By Marilyn Turk
As I write this, I’m glancing out my window to see what this year’s first tropical storm or maybe hurricane is bringing to my neighborhood. So far, we’ve gotten only rain, despite the Weather Channel’s dire warnings. Folks who live along the south and eastern coasts of the United States keep an eye on the weather this time of year because it is hurricane season. If you’ve lived here any number of years, you probably have at least one hurricane story to tell and usually, more than one.
Recently I read a list of “You might be a Floridian if…” which could also relate to other southern states. One of the things on the list was the way we tell time not by years but by hurricane names. In fact, I can tell you I moved to Florida the week before Ivan hit. Now if you’re from around here, you know that was 2004, when a hurricane that at one time was a category 5 storm and was still a “cat” 3 when it hit Pensacola, Florida and towns all nearby, doing billions of dollars’ worth of damage.
Other people have different storm names to identify with, but what they all have in common is that there was ample warning given to the public before these storms hit. Today’s meteorologists have a number of tools and equipment to discover storms at their original and track them to their destination, even to the point where they can approximate the place and time when the storm will make landfall.
As a result, people know how to prepare. We board up windows and doors. We remove things from outside our home that might become a flying object and cause damage or become damaged. We stock up on shelf-stable food, water, batteries and flashlights in case power goes out. And if evacuation is required, we choose a destination and a route of escape.
There are those who take heed and prepare, and there are those who don’t, who wait to see what will happen. But once you’ve experienced a dangerous storm, you’re more likely to prepare or evacuate when the next storm approaches.
It’s occurred to me how fortunate we are that, unlike people who lived in the past, we know of these storms before they hit so we are not caught off guard, thereby giving us a chance to get ready. I can’t imagine how people who lived a hundred years ago dealt with hurricanes. History tells us about some that wreaked tremendous damage and had great loss of life. If only they had known what was coming and how to prepare.
Sometimes, we joke about how the weather people missed the prediction or overstated a storm’s impact. But at least we were warned, giving us a chance to make decisions about our course of action.
Have you ever wished you could get a warning about life’s storms? Were you ever blindsided by something and wondered what happened? Did you say to yourself, “If I’d only known, I would have …?”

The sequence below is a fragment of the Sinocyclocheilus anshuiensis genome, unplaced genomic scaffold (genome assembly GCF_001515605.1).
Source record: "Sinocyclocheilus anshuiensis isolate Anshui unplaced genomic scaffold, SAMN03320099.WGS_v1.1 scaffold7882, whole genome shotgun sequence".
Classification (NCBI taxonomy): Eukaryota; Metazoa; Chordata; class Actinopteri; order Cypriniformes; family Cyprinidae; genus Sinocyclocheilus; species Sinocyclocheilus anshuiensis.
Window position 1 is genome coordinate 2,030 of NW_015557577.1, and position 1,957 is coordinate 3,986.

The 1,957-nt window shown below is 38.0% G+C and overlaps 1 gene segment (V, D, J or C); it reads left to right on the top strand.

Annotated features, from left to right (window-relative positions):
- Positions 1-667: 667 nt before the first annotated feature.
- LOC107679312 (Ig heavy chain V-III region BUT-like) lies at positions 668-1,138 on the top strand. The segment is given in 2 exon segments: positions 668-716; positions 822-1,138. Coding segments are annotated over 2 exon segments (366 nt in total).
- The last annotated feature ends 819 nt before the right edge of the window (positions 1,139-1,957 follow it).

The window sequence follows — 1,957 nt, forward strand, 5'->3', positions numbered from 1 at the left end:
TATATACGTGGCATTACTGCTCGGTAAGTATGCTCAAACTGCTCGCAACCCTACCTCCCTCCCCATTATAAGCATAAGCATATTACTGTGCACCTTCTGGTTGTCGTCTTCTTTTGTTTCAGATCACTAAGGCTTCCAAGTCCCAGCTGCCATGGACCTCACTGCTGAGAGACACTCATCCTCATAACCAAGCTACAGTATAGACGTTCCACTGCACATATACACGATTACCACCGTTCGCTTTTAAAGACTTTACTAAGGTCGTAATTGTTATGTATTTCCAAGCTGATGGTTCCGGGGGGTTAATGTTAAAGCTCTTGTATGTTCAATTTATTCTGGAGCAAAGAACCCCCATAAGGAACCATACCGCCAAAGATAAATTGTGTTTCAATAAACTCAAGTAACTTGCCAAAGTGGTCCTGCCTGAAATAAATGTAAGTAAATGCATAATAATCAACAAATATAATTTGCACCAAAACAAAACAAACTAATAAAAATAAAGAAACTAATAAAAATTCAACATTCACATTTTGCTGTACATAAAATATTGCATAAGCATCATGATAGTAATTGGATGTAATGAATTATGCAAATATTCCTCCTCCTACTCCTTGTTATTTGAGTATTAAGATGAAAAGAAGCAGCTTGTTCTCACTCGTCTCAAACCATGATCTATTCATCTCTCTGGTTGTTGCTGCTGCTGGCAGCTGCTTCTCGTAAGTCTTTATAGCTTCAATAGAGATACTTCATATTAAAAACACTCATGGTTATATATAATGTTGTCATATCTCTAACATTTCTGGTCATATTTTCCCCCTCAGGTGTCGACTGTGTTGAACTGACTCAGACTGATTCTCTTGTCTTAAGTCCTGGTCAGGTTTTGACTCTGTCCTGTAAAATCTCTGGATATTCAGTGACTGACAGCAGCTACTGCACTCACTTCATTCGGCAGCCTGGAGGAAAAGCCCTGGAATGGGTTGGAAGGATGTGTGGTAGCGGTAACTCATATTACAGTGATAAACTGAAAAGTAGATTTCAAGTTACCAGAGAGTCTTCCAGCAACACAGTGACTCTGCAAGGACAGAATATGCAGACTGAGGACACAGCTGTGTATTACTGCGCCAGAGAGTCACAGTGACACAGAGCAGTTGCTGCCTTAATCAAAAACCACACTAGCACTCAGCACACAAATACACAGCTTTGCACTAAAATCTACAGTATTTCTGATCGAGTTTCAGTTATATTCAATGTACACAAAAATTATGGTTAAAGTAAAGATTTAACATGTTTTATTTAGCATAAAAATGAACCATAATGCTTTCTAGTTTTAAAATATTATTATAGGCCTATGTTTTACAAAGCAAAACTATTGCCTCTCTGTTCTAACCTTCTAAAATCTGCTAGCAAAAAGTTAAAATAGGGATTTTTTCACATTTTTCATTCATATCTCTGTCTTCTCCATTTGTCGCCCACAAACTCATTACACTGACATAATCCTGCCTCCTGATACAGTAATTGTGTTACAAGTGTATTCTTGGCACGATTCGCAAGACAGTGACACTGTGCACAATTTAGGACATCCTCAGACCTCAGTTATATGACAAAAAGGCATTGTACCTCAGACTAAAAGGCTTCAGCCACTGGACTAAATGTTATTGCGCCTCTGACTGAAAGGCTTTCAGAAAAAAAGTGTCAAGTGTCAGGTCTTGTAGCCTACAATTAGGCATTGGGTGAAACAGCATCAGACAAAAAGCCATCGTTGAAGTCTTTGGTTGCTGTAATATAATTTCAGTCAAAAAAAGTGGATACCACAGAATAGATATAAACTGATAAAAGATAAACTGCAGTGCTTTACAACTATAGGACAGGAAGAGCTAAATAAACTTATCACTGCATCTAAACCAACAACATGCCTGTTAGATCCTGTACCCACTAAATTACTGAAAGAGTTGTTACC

Chances are, you have been in at least one situation that was a storm in your life. Often, we don’t get warnings, so what do we do? How do we prepare?
I suggest that first of all we pray regularly before storms hit. We pray for our families, that we will be able to face whatever comes our way. We pray for safety and protection, for wisdom and guidance.
Along with prayer, we need to spend time in God’s Word. In it, we are given some great advice about what to do in times of trouble and how to cope with them.
God doesn’t mince words when it come to trouble. In fact, He guarantees it. In John 6:33, He says, “In this world you will have trouble. But take heart! I have overcome the world.”
And how appropriate are these words. “Therefore, everyone who hears these words of mine and puts them into practice is like a wise man who built his house on the rock. The rain came down, the streams rose, and the winds blew and beat against that house; yet it did not fall, because it had its foundation on the rock. But everyone who hears these words of mine and does not put them into practice is like a foolish man who built his house on sand. The rain came down, the streams rose, and the winds blew and beat against that house, and it fell with a great crash.” Matthew 6:24-27
The result? “And the peace of God, which transcends all understanding, will guard your hearts and your minds in Christ Jesus.” Philippians 4:7
Have you faced any storms? How did you deal with them?
Praying for those who live on the East Coast at this time who have a major hurricane headed for them.